While Visual Studio Code may be the de-facto kind of the text editor world among programmers, the neckbeard tools of vim and Emacs aren’t unheard of.
Here are my notes related to “why I use Emacs”.
I started using Emacs because of its org-mode feature.
Before using emacs, I mainly used vim (and would aim enable vim keybindings in whatever tool I could). Even in Emacs, I do prefer vim’s modal editing.
Emacs and Vim Both Allow Keyboard-Driven Text Navigation/Manipulation
Emacs and vim are mostly driven using the keyboard.
The big benefit of being keyboard driven is not having to move your hand to move the mouse.
The downside to this there’s a steeper learning curve to learning the key bindings in either editor.
Or I’d summarise it like this:
|Ease of use, coming from Notepad||Easy||Hard||Hard|
|Learning Curve||Do people learn VS Code?||Hard||Hard|
|Out of the box experience||Usable||Adequate||Abysmal|
|Prefers GUI or terminal?||GUI-only||Prefers terminal||Prefers GUI|
|Text Navigation with Keyboard||No frills||Expressively Modal||Uses modifier keys|
|Extending||Like writing an App||with the terrible VimL||comprehensive, with Lisp|
Emacs and vim take different approaches to keyboard input:
Vim being ‘modal’ means keyboard input behaves differently depending
on what ‘mode’ it’s in.
Vim has an ‘insert’ mode, where it behaves like common text editors.
In Vim’s ‘normal’ mode, though, the keys are used to navigate around and to maniputale text.
e.g. the letters hjkl are used for cursor navigation.
This manipulation tends to involve
action + motion. The example I like is
c indicates “change”,
i" indicates the motion “text inside
e.g. with the cursor in
printf("hello world"), inputting
ci" is the same as
hello world and deleting it.
Emacs’ approach to “driven by the keyboard” is to use modifier keys like “Ctrl” (
and “Alt” (
C-b move forward/backward one letter at a time, whereas
more forward/backward one word at a time.
C-e move to the start/end of
a line, whereas
M-e move sentences at a time.
The use of modifier keys is sane enough that macOS input adopts many of the Emacs-style bindings. (e.g. “C-a” will move to the beginning of the line, “C-e” moves to the end).
So, while vim’s keybindings don’t resemble Emacs’ in the slightest, in a broad
sense they’re similar in the sense that you don’t have to reach for the mouse to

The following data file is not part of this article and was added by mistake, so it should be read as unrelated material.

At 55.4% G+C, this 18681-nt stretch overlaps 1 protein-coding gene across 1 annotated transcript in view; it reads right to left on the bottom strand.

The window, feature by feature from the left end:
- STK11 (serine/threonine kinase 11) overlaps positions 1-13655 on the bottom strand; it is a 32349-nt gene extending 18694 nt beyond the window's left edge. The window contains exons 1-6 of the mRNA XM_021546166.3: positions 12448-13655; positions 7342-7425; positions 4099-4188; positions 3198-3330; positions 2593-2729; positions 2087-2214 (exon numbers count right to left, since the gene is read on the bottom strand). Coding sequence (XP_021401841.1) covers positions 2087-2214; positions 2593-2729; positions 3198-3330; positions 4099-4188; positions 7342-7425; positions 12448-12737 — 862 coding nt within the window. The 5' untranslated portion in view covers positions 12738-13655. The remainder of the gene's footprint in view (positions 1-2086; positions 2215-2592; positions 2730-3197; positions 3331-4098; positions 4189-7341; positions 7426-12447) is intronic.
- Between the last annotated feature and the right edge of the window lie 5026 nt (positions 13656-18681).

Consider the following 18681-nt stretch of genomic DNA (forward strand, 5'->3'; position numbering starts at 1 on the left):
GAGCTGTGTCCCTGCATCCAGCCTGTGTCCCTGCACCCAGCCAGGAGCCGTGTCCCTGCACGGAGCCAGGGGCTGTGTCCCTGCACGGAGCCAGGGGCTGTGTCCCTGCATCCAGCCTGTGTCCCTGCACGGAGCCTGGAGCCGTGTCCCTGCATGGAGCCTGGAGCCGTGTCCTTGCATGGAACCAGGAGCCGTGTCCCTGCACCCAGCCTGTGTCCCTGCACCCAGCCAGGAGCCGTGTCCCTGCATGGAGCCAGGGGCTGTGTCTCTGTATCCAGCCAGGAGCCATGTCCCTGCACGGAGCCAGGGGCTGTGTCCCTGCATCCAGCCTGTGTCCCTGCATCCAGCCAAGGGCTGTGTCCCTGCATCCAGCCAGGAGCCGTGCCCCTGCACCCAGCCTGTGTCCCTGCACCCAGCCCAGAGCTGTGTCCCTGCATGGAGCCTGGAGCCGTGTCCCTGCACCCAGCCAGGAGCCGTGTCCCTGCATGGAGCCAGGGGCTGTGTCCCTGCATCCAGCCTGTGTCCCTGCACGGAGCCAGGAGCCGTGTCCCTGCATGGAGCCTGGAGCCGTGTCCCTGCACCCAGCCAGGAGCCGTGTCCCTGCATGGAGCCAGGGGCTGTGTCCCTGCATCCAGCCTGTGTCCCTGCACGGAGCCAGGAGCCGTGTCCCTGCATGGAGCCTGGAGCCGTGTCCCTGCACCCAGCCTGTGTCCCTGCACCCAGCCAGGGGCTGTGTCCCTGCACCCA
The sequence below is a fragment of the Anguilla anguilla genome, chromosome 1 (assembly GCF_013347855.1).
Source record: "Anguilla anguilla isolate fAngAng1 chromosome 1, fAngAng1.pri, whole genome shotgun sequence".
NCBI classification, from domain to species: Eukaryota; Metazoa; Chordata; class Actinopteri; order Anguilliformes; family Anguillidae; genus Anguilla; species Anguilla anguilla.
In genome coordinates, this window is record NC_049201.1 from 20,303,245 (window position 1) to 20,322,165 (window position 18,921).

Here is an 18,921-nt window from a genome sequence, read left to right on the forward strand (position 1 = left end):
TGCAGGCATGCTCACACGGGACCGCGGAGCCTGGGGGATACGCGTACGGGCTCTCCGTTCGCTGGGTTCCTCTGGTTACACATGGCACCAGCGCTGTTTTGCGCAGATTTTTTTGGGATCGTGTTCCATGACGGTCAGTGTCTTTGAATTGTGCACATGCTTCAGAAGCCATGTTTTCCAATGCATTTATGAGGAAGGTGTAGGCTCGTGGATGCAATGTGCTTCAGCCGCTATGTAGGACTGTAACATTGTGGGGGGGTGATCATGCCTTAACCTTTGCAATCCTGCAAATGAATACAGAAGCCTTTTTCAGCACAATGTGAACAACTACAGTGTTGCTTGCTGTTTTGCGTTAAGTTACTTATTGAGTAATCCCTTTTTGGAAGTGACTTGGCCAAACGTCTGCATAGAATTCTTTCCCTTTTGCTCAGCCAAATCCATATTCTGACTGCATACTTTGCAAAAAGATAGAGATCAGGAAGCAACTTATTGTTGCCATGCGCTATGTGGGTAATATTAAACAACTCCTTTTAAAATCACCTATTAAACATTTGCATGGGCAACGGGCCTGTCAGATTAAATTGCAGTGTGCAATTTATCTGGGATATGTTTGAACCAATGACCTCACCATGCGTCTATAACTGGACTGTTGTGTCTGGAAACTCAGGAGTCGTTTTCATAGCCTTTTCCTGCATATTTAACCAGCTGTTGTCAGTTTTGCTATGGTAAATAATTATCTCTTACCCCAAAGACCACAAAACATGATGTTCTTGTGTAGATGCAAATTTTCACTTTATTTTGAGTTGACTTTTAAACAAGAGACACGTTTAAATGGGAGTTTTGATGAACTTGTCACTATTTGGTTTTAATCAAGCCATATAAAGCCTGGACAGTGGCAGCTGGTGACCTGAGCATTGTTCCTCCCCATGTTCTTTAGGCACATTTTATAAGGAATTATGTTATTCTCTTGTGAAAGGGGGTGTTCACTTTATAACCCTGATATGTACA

for navigations fancier than cursor keys + Home/End + PageUp/PageDown.
– Despite how crap the out of the box experience is, and that it’s got a steep learning curve, I would still absolutely recommend a programmer who cares about mastering their tools learn Vim keybindings.
The Doom Emacs Distribution is Great
I still think it’s something of a rite-of-passage to having a go at trying to configure an Emacs (or Vim) into something usable; especially for students who have the spare time to follow community guides and recommendations.
That could be thanks to the little yak-shaver in me that constantly wonders if there’s a more streamlined way to complete some task.
But, I gotta say. The doom emacs distribution has won me over.
It brings with it a good set of quality packages which enhance everyday code
editing, as well as a well thought out set of keybindings for invoking these.
npm run X is
<SPC> m n r. Rather,
<SPC> m is the prefix to
all key sequences related to the local _m_ode. And then
n r being to bring up
node run isn’t too difficult to remember).
Great Things About Emacs (Hard to Find Elsewhere)
Org-mode is a markup format, with a long tail of features for organising: taking notes and managing tasks.
- Not without its limitations and downsides. But.
org mode deserves its reputation as an excellent tool for organising things in plain text.
- What I love about org-mode:
- An org mode file is a bunch of headings and sub-headings. The headings can be collapsed/expanded (like code-folding in other editors).